Gilbert v. The Greater St. Louis Automotive Association Incorporated

Filing 42

MEMORANDUM AND ORDER: IT IS HEREBY ORDERED that Plaintiff's motion for clarification regarding the scope of discovery is GRANTED to the extent set forth above. (Doc. No. 14.) Signed by District Judge Audrey G. Fleissig on 11/30/2012. (KSM)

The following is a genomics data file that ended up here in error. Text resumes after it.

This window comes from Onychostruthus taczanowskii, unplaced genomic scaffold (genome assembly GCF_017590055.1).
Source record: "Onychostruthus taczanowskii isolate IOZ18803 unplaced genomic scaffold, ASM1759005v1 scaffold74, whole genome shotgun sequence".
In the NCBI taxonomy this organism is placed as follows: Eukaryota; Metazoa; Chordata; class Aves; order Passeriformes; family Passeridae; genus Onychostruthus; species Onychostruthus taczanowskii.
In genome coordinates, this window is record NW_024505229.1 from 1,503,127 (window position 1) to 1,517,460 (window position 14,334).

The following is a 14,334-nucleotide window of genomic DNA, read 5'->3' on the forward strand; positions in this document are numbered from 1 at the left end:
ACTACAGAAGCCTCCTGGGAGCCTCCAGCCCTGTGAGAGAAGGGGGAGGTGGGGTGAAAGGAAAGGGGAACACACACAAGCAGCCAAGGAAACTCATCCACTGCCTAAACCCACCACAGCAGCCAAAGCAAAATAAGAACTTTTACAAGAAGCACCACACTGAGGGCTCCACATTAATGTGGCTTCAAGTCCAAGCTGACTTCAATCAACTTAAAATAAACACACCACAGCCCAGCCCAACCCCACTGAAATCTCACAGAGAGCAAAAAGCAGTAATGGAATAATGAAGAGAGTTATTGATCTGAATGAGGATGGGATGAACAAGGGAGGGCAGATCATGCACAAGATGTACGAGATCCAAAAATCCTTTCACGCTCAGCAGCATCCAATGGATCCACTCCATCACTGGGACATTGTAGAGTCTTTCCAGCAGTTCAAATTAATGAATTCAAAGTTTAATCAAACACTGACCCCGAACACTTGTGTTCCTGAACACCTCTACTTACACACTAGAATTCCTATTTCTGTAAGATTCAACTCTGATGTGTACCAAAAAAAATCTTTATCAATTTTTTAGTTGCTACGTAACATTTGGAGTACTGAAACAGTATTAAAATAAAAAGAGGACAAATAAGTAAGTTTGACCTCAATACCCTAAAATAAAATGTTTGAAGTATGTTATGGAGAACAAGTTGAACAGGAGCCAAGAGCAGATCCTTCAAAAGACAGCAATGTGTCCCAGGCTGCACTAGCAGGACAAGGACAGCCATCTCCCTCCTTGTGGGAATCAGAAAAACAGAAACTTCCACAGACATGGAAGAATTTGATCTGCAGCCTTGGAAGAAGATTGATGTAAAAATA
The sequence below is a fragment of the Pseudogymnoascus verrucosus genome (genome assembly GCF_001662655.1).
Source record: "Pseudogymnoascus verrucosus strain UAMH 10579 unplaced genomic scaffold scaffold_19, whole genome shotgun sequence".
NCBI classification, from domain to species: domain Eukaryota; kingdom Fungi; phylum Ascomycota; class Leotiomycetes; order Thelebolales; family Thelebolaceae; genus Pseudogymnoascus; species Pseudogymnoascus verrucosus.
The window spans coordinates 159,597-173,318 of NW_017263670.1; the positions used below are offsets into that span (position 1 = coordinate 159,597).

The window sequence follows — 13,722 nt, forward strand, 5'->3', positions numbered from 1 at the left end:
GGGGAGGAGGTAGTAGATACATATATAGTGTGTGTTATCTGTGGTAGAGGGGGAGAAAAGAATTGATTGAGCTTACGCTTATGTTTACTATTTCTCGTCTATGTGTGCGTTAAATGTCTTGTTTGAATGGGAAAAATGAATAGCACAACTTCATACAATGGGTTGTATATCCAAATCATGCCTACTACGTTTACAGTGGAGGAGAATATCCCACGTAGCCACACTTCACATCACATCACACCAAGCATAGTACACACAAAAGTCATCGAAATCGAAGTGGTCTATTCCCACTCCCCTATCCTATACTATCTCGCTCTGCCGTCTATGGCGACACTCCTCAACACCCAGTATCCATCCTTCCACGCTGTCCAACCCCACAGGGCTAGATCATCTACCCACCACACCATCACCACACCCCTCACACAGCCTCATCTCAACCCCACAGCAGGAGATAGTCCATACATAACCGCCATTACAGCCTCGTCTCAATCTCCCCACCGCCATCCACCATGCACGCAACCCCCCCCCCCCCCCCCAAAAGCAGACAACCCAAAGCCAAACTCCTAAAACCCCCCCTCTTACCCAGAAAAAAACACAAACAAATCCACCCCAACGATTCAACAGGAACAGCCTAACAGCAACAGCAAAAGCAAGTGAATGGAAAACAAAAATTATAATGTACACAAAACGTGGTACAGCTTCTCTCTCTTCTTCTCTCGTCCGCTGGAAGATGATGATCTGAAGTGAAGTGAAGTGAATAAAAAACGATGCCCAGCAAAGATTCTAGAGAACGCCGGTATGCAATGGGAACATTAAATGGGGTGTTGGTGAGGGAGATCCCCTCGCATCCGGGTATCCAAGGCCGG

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UNITED STATES DISTRICT COURT EASTERN DISTRICT OF MISSOURI EASTERN DIVISION PAMELA GILBERT, Plaintiff, vs. THE GREATER ST. LOUIS AUTOMOTIVE ASSOCIATION INCORPORATED, Defendant. ) ) ) ) ) ) ) ) ) ) ) Case No. 4:12CV00754 AGF MEMORANDUM AND ORDER Plaintiff Pamela Gilbert brings this action under the Employee Retirement Income Security Act (”ERISA”) for additional amounts she claims are due to her as the spouse of her deceased husband, a former employee of Defendant, under a Deferred Compensation Agreement (“DCA”). Because the parties disagreed at the Rule 16 Conference whether discovery outside the administrative record should be available, the Case Management Order set a deadline for Plaintiff to request any discovery she believes she is entitled to, and the legal and factual basis therefor. The matter is now before the Court on Plaintiff’s motion for a determination as to whether discovery will be permitted, an issue she contends is contingent upon the standard of review adopted by the Court. BACKGROUND On September 5, 1990, the decedent and Defendant entered into a DCA that provided in relevant part that if he remained in the employ of Defendant until July 29, 1996, he would receive annual deferred compensation payments in the amount of $36,000 for the remainder of his life, and upon his death, his spouse would receive such payments for her lifetime. The payments were to be reduced in any given year by the amount of distributions received by the decedent or his beneficiary during such year from any qualified retirement plan maintained by Defendant. (Doc. No. 1-1.) The DCA also provided as follows: Determination of Benefits Except as otherwise specifically provided in this Agreement, [Defendant] shall make all determinations as to rights to benefits under this Agreement. Subject to and in compliance with the specific procedures contained in and the applicable regulations under the Employee Retirement Income Security Act of 1974, as amended: (i) any decision by [Defendant] denying a claim by Employee or Employee’s beneficiary for benefits under this Agreement shall be stated in writing and delivered or mailed to Employee or such beneficiary; (ii) each such notice shall set forth the specific reasons for the denial, written to the best of the [Defendant’s] ability in a manner that may be understood without legal or actuarial counsel; and (iii) [Defendant] shall afford a reasonable opportunity to Employee or such beneficiary for full and fair review of the decision denying such claim. Administration Subject to the provisions of the Section hereof entitled “Determination of Benefits”, the Board of Directors of [Defendant] shall have full power and right to delegate authority to interpret, construe and administer this agreement. The interpretation and construction of this Agreement by the Board of Directors of [Defendant], and any action taken thereunder, shall be binding and conclusive upon all parties in interest. No member of the Board of Directors of [Defendant] shall, in any event, be liable to any person for any action taken or omitted to be taken in connection with the interpretation, construction or administration of this Agreement, so long as such action or omission to act be made in good faith. Id. According to Plaintiff, in 1996 Defendant began paying the decedent $23,796 a year in 2 monthly installments. Upon his death on April 25, 2007, Defendant advised Plaintiff that she was entitled to monthly payments of $1,983. In 2010, Defendant told Plaintiff that it wished to “buy out” the payment obligation. She consulted with an attorney and was advised that the DCA provided for payments greater than she had been receiving, as she had never received any payments from a qualified pension plan maintained by Defendant. Upon inquiry, Defendant’s counsel informed her that in 1996, when Defendant had maintained a qualified pension plan, the decedent received a lump sum payment under it in lieu of future monthly payments and that this was why her annual payments under the DCA were reduced and would remain at the then current level going forward. Plaintiff believed she was entitled to more than she had been and would continue to be paid, and submitted her claim to Defendant’s Board of Directors. The Board of Directors denied her claim, and her claim was denied again following an internal appeal. Plaintiff then filed this action for past and future benefits due her under the DCA. The parties agree that the DCA is a “top hat plan” under ERISA. A “top hat plan” is one that is unfunded and is used by employers primarily for the purpose of providing deferred compensation for a select group of management or highly compensated employees. 29 U.S.C. §§ 1051(2), 1081(a)(3), & 1101(a)(1). In support of her motion now before the Court, Plaintiff asserts that de novo review of Defendant’s benefit determination applies in this action, and that therefore discovery into matters outside the claim-process record–matters such as Defendant’s possible bias or conflict of interest or procedural irregularities–is not appropriate. Plaintiff argues that the DCA does not give Defendant discretionary authority to 3 decide what benefits she should receive, because under the DCA, Defendant’s Board of Directors is “required to apply the contract in an objective, nondiscretionary manner in accordance with the law.” Plaintiff argues that if the Court were to apply an abuse of discretion standard of review, giving Defendant’s benefits decision deference, she should be allowed to conduct discovery into the extra-record matters noted above. Defendant acknowledges that under Eighth Circuit law, the standard of review in a top hat plan case is de novo, but asserts that where the plan confers discretionary authority on the plan administrator–as in the instant case–the Court’s review is limited to a determination of whether the plan’s decision was “reasonable,” and that this determination is identical to the abuse of discretion standard in a case involving a typical ERISA benefit plan that vests the plan administrator with discretion to interpret the plan. Defendant argues that, nevertheless, extra-record discovery is not allowed because Defendant owed no fiduciary duty to Plaintiff in interpreting the top hat plan. Defendant also notes that Plaintiff has failed to identify any specific information she might seek through discovery, and failed to establish good cause to permit discovery into the broad areas she mentioned. DISCUSSION Here, despite Plaintiff’s argument regarding discretionary authority, it is clear that the DCA gave Defendant, as the plan’s administrator, discretion to interpret the agreement. In general, where an ERISA plan grants the administrator discretionary authority to determine eligibility for benefits, trust principles make an abuse of discretion standard of review appropriate. Firestone Tire & Rubber Co. v. Bruch, 489 U.S. 101, 115 (1989). Otherwise, a 4 benefits decision is reviewed de novo. Hillstrom v. Kenefick, 484 F.3d 519, 524 (8th Cir. 2007). However, “‘Top Hat’ plans are unique animals under ERISA’s provisions.” Fields v. Thompson Printing Co., 363 F.3d 259, 274 (3d Cir. 2004) (citation omitted). These plans are exempt from the participation, vesting, funding, and fiduciary provisions of ERISA. Accordingly, in Craig v. Pillsbury Non-Qualified Pension Plan, 458 F.3d 748 (8th Cir. 2006), the Eighth Circuit held that de novo review applies to benefits determinations under a top hat plan, even though the plan gives its administrator interpretive discretion. Id. at 752; see also Goldstein v. Johnson & Johnson, 251 F.3d 433, 441-44 (3d Cir. 2001).1 The Eighth Circuit explained that top hat plans are treated as “unilateral contracts” and are reviewed in accordance with ordinary contract principles. Craig, 458 F.3d at 752. Ordinary contract principles require that, where one party is granted discretion under the terms of the contract, that discretion must be exercised in good faith–a requirement that includes the duty to exercise the discretion reasonably; thus de novo review of a benefits determination under a top hat plan ultimately requires a determination of whether the plan’s decision was reasonable. Craig, 458 F.3d at 752; Goldstein, 251 F.3d at 444 (“As with any other contract term, courts retain the authority to conduct a de novo review as to whether a party has complied with its good-faith obligations.”). 1 At least one other circuit has held that even top hat plans that grant the administrator discretionary interpretative authority are subject to an abuse of discretion standard. See Comrie v. IPSCO, Inc., 636 F.3d 839, 842 (7th Cir. 2011) (applying Firestone Tire and rejecting Goldstein’s analysis). 5 Craig was decided before the United States Supreme Court decision in Metropolitan Life Insurance Co. v. Glenn, 554 U.S. 105 (2008). In Glenn, the Court held that an ERISA plan administrator’s dual role of both evaluating and paying benefits claims creates a conflict of interest that should be weighed as a factor in determining whether there was an abuse of discretion, when that standard was appropriate. Id. at 112-14. After Glenn, the Eighth Circuit decided Bender v. XCel Energy, Inc., 507 F.3d 1161 (8th Cir. 2007), which reaffirmed that Craig applies to top hat plans that give the plan administrator discretionary authority to interpret the plan. Id. at 1167. The Eighth Circuit again noted that review was de novo, but that the review was “for reasonableness, a deferential standard.” Id.2 In sum, the Court concludes that de novo review for reasonableness, as set forth in Craig and Bender, will be applied in the present case. The Court is not prepared to say that this precludes all extra-record discovery. It is conceivable that discovery may be appropriate to show that Defendant breached the implied covenant of good faith to exercise its discretion in a reasonable manner. Plaintiff would have to make a strong showing that particular discovery outside the administrative record was warranted. See Ferrari v. Teachers Ins. & Annuity Ass’n, 278 F.3d 801, 807 (8th Cir. 2002) (stating that even under de novo review, the introduction of documentation not in the administrative record is discouraged unless good cause is shown). Plaintiff has not yet made such a showing. 2 The Seventh Circuit in Comrie, 636 F.3d at 842, described this an “an intermediate standard.” 6 CONCLUSION Accordingly, IT IS HEREBY ORDERED that Plaintiff’s motion for clarification regarding the scope of discovery is GRANTED to the extent set forth above. (Doc. No. 14.) AUDREY G. FLEISSIG UNITED STATES DISTRICT JUDGE Dated this 30th day of November, 2012. 7